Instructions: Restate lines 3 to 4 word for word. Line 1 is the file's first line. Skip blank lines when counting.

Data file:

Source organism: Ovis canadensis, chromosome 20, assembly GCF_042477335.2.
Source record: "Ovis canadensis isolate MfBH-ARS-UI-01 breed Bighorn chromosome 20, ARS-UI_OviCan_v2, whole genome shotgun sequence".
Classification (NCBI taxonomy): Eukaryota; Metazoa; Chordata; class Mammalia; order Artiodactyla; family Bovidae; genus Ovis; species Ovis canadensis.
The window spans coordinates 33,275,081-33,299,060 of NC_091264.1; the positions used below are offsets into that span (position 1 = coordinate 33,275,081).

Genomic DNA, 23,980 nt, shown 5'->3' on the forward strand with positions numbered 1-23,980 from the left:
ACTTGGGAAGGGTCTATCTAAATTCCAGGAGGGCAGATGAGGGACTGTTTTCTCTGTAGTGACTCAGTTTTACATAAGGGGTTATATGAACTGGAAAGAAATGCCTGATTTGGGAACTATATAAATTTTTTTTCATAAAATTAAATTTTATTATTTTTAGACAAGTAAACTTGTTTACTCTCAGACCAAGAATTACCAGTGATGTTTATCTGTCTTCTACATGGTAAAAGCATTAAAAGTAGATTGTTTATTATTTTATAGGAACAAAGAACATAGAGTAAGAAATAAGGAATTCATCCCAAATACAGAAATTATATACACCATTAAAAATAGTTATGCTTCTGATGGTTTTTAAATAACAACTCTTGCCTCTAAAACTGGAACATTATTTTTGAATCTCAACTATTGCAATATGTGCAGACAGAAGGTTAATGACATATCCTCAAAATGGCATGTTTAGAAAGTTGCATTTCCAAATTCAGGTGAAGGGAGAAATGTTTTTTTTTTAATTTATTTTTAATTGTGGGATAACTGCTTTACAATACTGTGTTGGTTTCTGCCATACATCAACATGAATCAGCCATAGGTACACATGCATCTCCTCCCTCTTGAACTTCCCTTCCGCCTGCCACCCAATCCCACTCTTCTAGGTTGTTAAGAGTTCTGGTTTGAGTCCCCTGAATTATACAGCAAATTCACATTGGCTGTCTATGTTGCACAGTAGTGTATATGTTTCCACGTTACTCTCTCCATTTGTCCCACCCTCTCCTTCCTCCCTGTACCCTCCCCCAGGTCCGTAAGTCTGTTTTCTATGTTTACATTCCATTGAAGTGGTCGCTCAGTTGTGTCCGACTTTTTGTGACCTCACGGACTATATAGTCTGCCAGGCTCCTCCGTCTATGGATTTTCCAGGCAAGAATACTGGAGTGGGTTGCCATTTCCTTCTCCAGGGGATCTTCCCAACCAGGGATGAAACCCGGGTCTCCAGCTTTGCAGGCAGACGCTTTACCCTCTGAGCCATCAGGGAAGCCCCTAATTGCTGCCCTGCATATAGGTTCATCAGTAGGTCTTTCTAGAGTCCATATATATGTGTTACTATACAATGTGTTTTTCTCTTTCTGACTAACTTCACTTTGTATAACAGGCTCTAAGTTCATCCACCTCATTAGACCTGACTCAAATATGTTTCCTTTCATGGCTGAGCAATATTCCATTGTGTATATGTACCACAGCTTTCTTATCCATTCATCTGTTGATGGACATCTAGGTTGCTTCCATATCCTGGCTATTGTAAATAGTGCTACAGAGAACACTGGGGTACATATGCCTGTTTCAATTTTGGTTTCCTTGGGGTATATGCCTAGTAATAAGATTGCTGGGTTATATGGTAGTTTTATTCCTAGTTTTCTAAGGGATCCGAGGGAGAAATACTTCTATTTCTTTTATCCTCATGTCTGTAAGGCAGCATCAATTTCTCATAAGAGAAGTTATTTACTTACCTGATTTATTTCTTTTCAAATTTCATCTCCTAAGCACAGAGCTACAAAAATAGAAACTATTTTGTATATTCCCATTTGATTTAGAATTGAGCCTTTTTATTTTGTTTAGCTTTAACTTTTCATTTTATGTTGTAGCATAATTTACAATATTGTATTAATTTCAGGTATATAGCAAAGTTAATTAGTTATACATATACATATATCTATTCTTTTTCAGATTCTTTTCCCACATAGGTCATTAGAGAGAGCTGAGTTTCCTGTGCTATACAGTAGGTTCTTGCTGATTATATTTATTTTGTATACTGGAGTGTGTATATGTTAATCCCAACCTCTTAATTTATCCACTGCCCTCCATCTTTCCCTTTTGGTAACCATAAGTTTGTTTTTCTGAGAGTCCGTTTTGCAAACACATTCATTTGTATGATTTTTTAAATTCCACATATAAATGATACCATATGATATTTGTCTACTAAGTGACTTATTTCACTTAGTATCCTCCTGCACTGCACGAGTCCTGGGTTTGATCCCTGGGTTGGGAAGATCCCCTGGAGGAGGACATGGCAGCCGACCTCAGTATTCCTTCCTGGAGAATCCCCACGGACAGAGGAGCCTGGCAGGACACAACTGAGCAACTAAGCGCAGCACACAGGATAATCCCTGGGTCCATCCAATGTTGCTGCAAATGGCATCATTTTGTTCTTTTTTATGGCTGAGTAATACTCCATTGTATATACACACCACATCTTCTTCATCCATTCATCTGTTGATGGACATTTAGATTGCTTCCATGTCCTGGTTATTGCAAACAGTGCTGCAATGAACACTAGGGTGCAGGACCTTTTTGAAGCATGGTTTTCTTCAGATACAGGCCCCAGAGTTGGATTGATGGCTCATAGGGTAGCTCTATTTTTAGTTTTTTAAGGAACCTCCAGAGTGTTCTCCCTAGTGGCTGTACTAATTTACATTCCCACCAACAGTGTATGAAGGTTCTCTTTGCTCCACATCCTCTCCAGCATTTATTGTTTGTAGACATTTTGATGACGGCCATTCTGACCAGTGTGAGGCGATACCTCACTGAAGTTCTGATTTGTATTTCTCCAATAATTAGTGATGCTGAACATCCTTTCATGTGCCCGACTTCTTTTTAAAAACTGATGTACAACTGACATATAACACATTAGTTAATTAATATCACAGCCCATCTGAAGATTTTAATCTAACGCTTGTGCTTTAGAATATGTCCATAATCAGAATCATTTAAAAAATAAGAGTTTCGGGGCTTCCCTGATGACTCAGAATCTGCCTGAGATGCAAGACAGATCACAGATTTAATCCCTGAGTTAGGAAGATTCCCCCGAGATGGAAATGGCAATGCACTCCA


Classification (NCBI taxonomy): Eukaryota; Metazoa; Chordata; class Mammalia; order Artiodactyla; family Bovidae; genus Ovis; species Ovis canadensis.
The window spans coordinates 33,275,081-33,299,060 of NC_091264.1; the positions used below are offsets into that span (position 1 = coordinate 33,275,081).